Normally, when the patient's functional recovery involves partial weight-bearing aided walking using forearm crutches, it is not possible to control the amount of weight-bearing objectively that the individuals carry out and its progression. This leads to significant errors in accuracy and, consequently, complications and after effects in pathologies. To compensate for this deficiency, we have set out to design and validate a measurement system and a computerized record of the loads exerted on Canadian crutches in aided walking as well as incorporating a mechanism for acoustic and visual biofeedback that will inform the subject if said charges are correct, so that they are able correct their errors and avoid problems in their recovery. We analyzed the validity and reliability of the system through a concordance study with the AMTI OR6-7-2000 force plate, extensively validated previously, while finding a correlation coefficient of 0.99 with a significance (p<0.001). We have designed and developed a measurement system with a computerized record, analysis and wireless graphical display of real-time data, incorporating a mechanism for acoustic and visual biofeedback to measure the loads exerted on forearm crutches during aided walking. The device, called "GCH System 1.0" is a reliable and valid instrument.
This work had the objective to analyze the values of the vertical and anteroposterior components of the ground reaction force (GRF) during the aquatic gait and the influence of the speed and the upper limb position on the GRF components values.
Sixty subjects, with average height between 1.6 and 1.85m and average age of 23 years, were divided in three groups according to the immersion level. The citizens walked over a walking platform, which had two force plates attached. The platform was located at a depth of 1.3m. The subjects walked over the platform in four different situations, with speed and upper limb position variations. For data analysis, descriptive and inferential statistics were used.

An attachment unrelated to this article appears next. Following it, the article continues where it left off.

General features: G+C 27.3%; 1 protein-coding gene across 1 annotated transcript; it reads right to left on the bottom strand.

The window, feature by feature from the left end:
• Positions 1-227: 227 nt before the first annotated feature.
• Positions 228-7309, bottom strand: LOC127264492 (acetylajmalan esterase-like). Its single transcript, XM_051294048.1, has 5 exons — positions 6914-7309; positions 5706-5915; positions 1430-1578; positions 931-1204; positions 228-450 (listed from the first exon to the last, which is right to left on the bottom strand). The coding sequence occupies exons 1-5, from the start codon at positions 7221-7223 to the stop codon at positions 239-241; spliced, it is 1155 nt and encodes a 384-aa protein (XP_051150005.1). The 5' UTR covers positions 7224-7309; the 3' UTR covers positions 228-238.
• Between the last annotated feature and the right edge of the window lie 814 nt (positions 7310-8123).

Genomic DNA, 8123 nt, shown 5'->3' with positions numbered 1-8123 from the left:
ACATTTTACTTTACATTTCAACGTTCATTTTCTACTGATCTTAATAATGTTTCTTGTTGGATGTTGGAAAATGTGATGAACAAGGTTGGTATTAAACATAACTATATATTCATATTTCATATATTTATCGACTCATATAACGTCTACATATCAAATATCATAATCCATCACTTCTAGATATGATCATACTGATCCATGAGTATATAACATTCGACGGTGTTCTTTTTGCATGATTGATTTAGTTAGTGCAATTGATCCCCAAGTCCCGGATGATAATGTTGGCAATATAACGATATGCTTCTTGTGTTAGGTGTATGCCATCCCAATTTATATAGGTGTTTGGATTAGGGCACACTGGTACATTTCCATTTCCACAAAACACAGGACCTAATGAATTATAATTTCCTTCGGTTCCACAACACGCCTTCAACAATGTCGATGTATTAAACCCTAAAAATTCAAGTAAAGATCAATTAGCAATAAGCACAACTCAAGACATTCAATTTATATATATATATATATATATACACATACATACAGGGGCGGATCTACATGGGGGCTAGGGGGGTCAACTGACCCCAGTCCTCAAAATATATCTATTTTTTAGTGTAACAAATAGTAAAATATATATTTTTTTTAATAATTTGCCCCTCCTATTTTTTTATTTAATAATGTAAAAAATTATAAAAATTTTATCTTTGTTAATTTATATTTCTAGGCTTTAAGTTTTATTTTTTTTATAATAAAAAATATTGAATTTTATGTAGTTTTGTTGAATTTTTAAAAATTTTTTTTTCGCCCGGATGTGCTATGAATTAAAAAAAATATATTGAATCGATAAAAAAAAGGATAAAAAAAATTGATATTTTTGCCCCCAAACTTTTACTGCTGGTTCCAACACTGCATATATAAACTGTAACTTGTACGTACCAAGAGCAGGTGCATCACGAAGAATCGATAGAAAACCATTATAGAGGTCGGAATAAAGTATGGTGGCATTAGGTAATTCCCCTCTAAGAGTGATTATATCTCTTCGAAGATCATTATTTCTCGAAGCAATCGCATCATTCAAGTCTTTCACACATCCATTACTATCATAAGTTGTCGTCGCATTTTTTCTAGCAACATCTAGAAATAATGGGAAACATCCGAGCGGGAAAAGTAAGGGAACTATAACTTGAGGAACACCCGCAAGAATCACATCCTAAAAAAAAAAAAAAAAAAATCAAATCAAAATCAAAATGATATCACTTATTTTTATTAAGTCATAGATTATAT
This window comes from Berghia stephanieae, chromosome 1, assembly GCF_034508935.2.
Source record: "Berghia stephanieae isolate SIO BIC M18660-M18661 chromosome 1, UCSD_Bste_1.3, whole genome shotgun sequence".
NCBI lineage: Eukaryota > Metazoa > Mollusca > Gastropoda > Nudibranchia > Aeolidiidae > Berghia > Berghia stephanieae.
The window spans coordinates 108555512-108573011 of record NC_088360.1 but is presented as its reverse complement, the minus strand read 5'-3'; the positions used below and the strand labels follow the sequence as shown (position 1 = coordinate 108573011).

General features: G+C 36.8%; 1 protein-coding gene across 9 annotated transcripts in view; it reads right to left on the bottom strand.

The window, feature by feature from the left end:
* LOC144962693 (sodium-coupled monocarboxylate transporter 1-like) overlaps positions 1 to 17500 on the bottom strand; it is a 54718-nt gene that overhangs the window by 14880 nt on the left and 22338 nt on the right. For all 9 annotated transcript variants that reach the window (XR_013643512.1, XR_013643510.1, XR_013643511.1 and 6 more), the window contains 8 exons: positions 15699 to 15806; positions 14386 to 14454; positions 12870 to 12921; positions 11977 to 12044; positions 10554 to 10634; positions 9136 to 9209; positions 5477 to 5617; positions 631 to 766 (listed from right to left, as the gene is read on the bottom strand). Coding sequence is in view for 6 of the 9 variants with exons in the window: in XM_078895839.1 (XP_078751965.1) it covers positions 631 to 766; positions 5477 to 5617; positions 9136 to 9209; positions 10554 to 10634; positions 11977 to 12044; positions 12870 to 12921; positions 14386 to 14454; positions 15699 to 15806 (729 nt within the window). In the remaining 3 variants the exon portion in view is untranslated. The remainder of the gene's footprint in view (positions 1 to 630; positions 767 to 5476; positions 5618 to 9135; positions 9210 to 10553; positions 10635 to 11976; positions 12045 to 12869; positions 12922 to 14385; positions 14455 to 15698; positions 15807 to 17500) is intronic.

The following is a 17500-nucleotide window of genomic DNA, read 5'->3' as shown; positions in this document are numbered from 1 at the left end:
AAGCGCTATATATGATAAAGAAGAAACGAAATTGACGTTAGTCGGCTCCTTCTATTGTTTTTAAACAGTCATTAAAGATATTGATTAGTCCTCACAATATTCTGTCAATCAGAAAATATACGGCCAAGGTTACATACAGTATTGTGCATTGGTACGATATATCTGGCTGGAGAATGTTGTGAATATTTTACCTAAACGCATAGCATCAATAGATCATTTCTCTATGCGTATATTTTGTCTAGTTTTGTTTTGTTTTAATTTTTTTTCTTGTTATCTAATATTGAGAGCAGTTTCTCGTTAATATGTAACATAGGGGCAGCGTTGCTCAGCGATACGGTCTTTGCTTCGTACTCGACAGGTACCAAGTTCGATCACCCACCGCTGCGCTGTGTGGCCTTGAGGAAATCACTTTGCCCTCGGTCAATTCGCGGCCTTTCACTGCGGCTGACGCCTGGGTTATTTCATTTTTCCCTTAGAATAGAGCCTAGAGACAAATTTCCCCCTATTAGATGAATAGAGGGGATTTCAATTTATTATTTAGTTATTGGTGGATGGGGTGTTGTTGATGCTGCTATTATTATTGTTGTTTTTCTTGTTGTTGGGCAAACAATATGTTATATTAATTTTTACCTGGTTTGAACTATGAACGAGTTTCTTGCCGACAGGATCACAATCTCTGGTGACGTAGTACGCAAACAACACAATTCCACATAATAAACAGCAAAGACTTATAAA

For the vertical component, the force values varied between 20% and 40% of the subjects' body weight according to the different data collection situations. For the anteroposterior component, the force values reached between 8% and 20% of the subjects' body weight corporal, also according with the data collection situation. INTERPRETATION (DISCUSSION): It was noted that for a given immersion level, the forces can vary according to the request that is imposed to the aquatic gait. It was concluded that either the speed as well as the position of the upper limb influence the values of the GRF components. An increase in the gait speed causes increase of the anteroposterior component (Fx), while an increase in the corporal mass out of the water causes increase mainly of the vertical component (Fy). Knowing the value of these alterations is important for the professional who prescribes activities in aquatic environment.